Privacy Matters - Also in a Time of Corona
The value of data in fighting the spread of COVID-19 has been emphasised by authorities around the world - from promoting mobile applications tracing the contacts of positive cases, to the exchange of data by researchers. But where does this leave an individual's right to privacy? Wittenborg lecturer Stanley Mbelu (LL.M) co-authored a recent paper on the subject with fellow academic Fortune Nwaiwu from the Tomas Bata University in the Czech Republic. It was published on Social Science Research Network.
Owner of Data "Vulnerable to Abuse"
Mbelu and Nwaiwu's research shows that there has been a rapid increase in accessing sensitive personal data by businesses, third parties and different government agencies, which "in most situations leaves the owner of the data vulnerable to abuse."
"Statistics have shown that Europe has recorded 1.92 million confirmed COVID-19 cases, with an infection rate estimated to be 218 cases per 100,000 population," the paper entitled Digital Transformation in Healthcare and Surveillance Capitalism: Comparative Assessment of Data and Privacy Protection Compliance across the European Union reads.
"The need for contact tracing with personal data by businesses and governments to limit, and if possible, contain the spread of the virus is no longer news, as the research will further show. Nevertheless, there is a need to ensure that an individual’s right to privacy must be guaranteed during and after these challenging times of the COVID-19 pandemic.
"Personal health and medical data have acquired considerable bio-value in the digital data economy, because companies have found ways of extracting value from such dataset for commercial purposes - particularly developers sell such data to advertising, medical device and pharmaceutical companies. Another way in which personal data can be exploited and abused is through the use of repositories of data about people’s sexual activities and preferences, body weight or health conditions can be used to target them for social shaming, exclusion or denial of insurance, credit or employment opportunities."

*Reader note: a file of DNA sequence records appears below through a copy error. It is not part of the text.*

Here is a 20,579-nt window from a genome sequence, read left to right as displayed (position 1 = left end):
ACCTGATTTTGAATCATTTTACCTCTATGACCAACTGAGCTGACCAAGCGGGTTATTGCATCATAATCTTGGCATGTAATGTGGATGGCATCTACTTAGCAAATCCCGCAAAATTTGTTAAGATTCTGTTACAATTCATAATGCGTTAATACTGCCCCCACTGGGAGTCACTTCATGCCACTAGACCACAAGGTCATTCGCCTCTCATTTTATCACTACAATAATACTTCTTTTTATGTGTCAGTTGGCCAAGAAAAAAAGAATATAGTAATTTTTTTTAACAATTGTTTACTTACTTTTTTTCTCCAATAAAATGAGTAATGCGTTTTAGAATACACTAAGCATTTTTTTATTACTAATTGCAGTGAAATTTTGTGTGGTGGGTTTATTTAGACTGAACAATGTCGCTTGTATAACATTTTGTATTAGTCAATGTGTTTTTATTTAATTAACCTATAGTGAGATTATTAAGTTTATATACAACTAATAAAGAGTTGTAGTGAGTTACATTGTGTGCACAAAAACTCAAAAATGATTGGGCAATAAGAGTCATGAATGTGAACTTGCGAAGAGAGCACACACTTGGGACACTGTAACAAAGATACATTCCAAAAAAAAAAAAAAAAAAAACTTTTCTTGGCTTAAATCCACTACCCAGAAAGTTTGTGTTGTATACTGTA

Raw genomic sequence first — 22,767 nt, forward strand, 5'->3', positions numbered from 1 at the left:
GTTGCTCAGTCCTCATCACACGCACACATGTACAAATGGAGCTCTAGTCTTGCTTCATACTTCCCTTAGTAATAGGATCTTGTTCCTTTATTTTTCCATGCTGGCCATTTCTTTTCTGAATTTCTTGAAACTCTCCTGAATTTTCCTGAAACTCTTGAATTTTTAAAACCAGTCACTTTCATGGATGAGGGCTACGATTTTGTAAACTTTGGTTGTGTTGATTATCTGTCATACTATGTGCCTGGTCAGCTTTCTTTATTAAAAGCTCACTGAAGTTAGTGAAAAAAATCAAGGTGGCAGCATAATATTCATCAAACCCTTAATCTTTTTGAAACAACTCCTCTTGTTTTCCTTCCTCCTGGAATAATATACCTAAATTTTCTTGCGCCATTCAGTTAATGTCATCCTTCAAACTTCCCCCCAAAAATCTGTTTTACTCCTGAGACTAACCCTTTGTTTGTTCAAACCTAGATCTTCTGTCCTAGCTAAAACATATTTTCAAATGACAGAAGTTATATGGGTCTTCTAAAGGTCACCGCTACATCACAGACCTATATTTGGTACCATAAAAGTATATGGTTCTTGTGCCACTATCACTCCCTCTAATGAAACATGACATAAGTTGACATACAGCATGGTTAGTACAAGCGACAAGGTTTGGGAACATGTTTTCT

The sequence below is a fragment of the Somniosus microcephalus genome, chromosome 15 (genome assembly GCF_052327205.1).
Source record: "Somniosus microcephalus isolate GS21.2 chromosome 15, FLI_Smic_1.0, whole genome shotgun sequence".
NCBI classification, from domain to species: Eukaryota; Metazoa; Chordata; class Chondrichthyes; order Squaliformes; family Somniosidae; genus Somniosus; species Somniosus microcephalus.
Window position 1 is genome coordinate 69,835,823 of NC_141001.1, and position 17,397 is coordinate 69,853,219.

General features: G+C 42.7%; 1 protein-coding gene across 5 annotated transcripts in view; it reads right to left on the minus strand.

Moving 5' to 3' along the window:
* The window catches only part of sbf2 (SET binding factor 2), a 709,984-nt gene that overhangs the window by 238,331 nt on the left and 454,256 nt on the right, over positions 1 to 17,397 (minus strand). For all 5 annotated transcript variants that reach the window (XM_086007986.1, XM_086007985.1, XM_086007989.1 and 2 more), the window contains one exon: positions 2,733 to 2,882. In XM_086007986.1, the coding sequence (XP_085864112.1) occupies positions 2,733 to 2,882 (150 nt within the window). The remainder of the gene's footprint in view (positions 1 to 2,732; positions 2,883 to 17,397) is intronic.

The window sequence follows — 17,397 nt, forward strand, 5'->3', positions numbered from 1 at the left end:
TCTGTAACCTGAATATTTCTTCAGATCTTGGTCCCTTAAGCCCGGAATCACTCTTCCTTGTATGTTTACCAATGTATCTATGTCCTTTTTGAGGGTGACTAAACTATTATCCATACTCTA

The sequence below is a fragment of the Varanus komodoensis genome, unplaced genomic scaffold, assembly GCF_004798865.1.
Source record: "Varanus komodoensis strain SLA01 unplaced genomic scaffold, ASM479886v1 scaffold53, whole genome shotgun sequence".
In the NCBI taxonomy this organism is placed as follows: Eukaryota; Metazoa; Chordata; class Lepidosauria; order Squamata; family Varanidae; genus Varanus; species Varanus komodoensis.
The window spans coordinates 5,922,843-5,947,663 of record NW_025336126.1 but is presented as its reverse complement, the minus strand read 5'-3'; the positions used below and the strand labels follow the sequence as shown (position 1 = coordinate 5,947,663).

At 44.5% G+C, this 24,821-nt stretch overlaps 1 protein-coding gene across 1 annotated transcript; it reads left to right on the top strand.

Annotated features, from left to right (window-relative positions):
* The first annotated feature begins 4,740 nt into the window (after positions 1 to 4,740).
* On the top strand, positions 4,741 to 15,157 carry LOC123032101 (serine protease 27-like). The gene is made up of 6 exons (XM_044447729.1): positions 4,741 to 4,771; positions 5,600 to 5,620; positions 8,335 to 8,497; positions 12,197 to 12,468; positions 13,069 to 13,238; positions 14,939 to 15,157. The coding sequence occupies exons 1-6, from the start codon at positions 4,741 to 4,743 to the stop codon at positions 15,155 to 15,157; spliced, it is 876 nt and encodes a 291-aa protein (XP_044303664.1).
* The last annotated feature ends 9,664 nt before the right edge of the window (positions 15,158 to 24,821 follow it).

The paper cites a case in Germany where politicians were re-identified by journalists through a browsing history dataset of 3 million German citizens, which was supposed to be anonymous. "They were able to uncover not only their medical information but sexual preference as well, thus defeating the sole aim of data anonymous in the first place."
The paper also touches on the proliferation of self-tracking devices. "There are over 160,000 health and medical apps on the market. These apps help the users collect data on issues such as counting calories, fitness tracking and menstrual cycle tracking and a host of other vital healthcare data.
"The types of personal information about people’s bodies that are collected by self-tracking practices can be highly sensitive and revealing of aspects that people may not wish to disclose to others. Personal data has a ‘capacity for betrayal’, and it can be ‘disloyal’. Health and medical data are primary targets of cyber criminals and hackers who use such data for fraudulent activities; breaches of medical and health database which may affect data repositories of major hospitals and public health agencies and health tracking apps frequently occur."
In the European Community, protection of personal data is a fundamental right, further strengthened by the General Data Protection Regulation (GDPR), which came into force in May 2018. The GDPR clearly states that health-related personal data must be treated and handled as sensitive information.
"In this era of digital economy, adherence to the GDPR by all parties is more important than ever," the paper argues. "As businesses and governments rely heavily on private data to track or monitor the health of the people, including their movement and habits, or to develop and modify existing business models, and to discover new market opportunities, such and all similar approaches should be in-line with the above-mentioned regulations, charter and treaty."
Though the GDPR states that any entity which does not comply with the regulation will be fined up to 4% of their annual global turnover of the preceding financial year or €20 million (whichever is greater), the paper questions whether this clause in the regulation will be enough to ensure compliance within the sector.
by James Wittenborg
©Wittenborg University Press